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Prove the following relation:

$$\frac {1} {3} \int_S r \cdot da = V,$$

where V is the volume enclosed by the closed surface S.


Im not really sure where to even start with this problem. The most I can reason out is it's some kind of relation with the divergence theorem.

$$ \int_{\partial V} \vec {F}\cdot d\vec{S} =\int_V (\vec{\bigtriangledown} \cdot \vec{F})dV$$

I'm not exactly sure what the r represents, but I'm sure I could replace it as F, with F(r)=r. Beyond that I would try taking the dot product of r, but I'm not even sure if It's a vector, as there is no indication of that at all. Overall, just pretty confused on how to START the problem, I think I could get it if I just had a kickstart.

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  • $\begingroup$ r is $x_i$, and if you dont use complicated coordinates the divergence will be $\partial_{x_i} x_i=3$ $\endgroup$
    – Emil
    Commented Sep 1, 2016 at 5:34
  • $\begingroup$ Thank you, so much more clear. I think this will get me the answer. $\endgroup$ Commented Sep 1, 2016 at 5:44
  • $\begingroup$ I had jotted this down in my notes, hopefully it is true. $\gamma_{ij}=g_{ij}-\frac{g_{0i}g_{0j}}{g_{00}}$, $\textbf{div}(A) =\frac{1}{\sqrt{\gamma}}[\partial_1\ \partial_2\ \partial_3][\sqrt{\gamma}A^i] =\frac{1}{\sqrt{\gamma}}[\partial_1\ \partial_2\ \partial_3][\sqrt{\gamma}\hat{A}^i/h_i]\\$ (I think i mean a row vector times a column vector. the gamma in the square root is the determinant of gamma) $\endgroup$
    – Emil
    Commented Sep 1, 2016 at 6:05

1 Answer 1

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$\vec{r}$, which is the vector you're referring to above, represents the position vector, which in three space is $\vec{r} = (x,y,z)$. However that's cartesian coordinates, and it looks like you are working in spherical coordinates (see here and here) so that for an arbitrary vector field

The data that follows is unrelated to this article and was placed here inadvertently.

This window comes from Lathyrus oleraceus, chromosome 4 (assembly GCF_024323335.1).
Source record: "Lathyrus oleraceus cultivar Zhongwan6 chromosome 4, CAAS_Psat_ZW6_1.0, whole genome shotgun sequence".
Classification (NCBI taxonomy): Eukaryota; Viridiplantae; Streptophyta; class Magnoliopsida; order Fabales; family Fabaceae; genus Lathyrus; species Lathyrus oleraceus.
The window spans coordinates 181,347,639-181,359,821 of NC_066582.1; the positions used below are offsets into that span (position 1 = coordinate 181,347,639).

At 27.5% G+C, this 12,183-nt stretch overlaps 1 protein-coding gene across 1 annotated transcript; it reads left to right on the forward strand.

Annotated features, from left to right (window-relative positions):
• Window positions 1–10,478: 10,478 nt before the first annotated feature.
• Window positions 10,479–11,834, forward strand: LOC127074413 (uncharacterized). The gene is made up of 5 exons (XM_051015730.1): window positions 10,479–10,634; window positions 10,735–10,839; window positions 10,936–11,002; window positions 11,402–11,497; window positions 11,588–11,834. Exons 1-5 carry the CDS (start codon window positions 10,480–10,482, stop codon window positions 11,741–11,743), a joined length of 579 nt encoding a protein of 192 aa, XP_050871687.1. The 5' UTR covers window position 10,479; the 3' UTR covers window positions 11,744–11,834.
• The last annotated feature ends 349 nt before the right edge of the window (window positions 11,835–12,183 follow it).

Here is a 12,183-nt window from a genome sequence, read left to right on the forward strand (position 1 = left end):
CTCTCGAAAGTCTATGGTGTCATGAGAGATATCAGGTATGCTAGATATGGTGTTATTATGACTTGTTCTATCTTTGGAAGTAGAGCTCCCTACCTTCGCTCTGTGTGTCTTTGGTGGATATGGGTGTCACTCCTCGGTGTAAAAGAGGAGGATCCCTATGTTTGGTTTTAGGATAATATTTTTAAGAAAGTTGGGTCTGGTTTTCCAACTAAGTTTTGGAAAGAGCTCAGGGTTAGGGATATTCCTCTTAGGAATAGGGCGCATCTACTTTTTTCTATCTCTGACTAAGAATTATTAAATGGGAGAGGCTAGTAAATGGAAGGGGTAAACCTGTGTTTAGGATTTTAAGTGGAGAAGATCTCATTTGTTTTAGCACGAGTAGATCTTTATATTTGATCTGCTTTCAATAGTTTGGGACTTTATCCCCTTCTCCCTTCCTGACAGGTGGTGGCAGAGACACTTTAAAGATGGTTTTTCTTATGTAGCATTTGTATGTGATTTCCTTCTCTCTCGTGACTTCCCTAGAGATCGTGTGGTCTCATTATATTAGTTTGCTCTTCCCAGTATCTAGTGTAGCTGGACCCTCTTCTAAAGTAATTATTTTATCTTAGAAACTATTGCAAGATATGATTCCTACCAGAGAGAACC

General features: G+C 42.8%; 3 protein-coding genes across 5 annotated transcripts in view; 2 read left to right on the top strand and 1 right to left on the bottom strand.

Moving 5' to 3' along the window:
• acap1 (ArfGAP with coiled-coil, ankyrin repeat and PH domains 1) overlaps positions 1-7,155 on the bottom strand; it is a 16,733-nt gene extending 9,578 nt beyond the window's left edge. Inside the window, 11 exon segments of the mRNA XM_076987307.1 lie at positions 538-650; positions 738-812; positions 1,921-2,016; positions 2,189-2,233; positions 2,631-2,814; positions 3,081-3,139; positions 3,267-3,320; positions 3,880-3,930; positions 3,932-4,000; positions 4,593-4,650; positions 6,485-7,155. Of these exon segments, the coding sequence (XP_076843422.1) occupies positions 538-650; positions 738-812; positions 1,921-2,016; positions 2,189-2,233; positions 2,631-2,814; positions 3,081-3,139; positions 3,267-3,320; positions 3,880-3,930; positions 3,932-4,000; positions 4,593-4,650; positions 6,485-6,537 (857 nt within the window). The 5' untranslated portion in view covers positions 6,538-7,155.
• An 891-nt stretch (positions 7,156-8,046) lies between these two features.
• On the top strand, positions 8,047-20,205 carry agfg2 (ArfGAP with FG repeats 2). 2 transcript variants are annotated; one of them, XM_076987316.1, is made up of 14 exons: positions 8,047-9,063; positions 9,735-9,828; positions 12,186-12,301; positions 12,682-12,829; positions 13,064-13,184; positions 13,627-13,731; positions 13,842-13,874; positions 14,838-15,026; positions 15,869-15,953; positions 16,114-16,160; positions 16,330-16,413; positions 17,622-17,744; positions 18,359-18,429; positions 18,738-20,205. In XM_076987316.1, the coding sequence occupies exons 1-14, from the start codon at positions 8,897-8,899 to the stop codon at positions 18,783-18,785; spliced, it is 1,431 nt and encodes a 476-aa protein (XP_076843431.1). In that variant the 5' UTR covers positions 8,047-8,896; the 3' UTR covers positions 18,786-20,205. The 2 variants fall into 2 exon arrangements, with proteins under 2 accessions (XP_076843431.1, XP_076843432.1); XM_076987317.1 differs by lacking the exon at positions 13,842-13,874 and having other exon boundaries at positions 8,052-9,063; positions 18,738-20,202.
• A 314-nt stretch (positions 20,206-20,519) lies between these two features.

$$\nabla \cdot F = \frac{1}{r^2} \frac{\partial (r^2 F_r)}{\partial r} + \frac{1}{r\sin \theta} \frac{\partial}{\partial \theta} (F_{\theta} \sin \theta) + \frac{1}{r\sin \theta}\frac{\partial F_{\phi}}{\partial \phi} $$

In your case, $F = \vec{r}$ is just the position vector. But in the notation of spherical coordinates, this would be

$$F = (F_r, F_{\theta}, F_{\phi}) = (|\vec{r}|, 0, 0) = (r, 0, 0)$$

where we usually denote $r$ as the magnitude of the position vector because it's always assumed to be positive. So like you have noted, apply the divergence theorem taking $S = \partial V$ to be the boundary. And recall that

$$\int_V dV = \text{Volume enclosed by S}$$

(Note: Don't be afraid of the complicated formula for $\nabla \cdot \vec{r}$ as two of those terms are automatically zero)

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